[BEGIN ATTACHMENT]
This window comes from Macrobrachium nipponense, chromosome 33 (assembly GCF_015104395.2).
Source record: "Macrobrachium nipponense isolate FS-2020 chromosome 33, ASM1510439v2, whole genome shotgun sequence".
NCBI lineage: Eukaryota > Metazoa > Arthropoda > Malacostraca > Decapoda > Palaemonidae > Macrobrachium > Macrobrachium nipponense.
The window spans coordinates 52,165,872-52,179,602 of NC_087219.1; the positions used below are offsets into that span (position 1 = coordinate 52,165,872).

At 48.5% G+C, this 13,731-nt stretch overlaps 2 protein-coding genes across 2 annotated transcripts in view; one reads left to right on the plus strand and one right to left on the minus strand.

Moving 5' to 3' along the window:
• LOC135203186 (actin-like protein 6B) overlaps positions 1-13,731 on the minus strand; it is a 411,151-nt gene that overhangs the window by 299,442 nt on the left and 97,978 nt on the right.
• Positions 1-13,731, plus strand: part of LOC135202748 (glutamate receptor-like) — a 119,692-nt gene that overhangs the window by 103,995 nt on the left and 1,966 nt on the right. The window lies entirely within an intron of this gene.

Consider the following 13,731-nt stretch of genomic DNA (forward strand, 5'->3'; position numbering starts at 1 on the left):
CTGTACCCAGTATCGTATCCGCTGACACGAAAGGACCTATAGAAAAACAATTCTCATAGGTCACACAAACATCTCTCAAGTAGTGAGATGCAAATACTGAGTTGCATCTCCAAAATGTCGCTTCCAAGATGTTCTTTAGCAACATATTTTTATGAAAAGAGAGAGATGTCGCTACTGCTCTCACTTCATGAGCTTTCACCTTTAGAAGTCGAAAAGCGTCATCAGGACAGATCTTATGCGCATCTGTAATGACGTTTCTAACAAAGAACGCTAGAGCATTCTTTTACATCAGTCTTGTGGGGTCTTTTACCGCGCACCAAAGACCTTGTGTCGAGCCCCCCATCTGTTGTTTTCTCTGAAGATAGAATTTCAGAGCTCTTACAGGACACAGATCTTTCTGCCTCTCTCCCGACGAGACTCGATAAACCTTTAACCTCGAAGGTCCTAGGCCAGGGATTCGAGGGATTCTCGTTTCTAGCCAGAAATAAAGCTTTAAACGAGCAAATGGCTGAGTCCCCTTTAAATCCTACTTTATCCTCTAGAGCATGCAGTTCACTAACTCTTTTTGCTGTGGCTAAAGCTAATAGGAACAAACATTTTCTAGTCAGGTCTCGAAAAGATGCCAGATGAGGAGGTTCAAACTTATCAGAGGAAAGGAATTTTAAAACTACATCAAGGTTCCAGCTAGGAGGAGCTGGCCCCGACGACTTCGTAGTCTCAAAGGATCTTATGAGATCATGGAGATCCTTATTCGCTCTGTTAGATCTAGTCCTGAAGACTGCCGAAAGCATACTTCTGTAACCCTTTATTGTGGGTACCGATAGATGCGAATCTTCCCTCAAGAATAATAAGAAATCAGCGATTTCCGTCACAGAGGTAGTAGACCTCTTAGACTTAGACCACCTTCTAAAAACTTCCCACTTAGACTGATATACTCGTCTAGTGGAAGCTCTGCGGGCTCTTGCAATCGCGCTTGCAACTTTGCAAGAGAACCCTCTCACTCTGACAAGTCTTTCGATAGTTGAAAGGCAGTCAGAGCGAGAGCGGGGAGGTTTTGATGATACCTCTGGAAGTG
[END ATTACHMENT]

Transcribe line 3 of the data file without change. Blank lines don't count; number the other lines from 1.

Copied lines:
NCBI lineage: Eukaryota > Metazoa > Arthropoda > Malacostraca > Decapoda > Palaemonidae > Macrobrachium > Macrobrachium nipponense.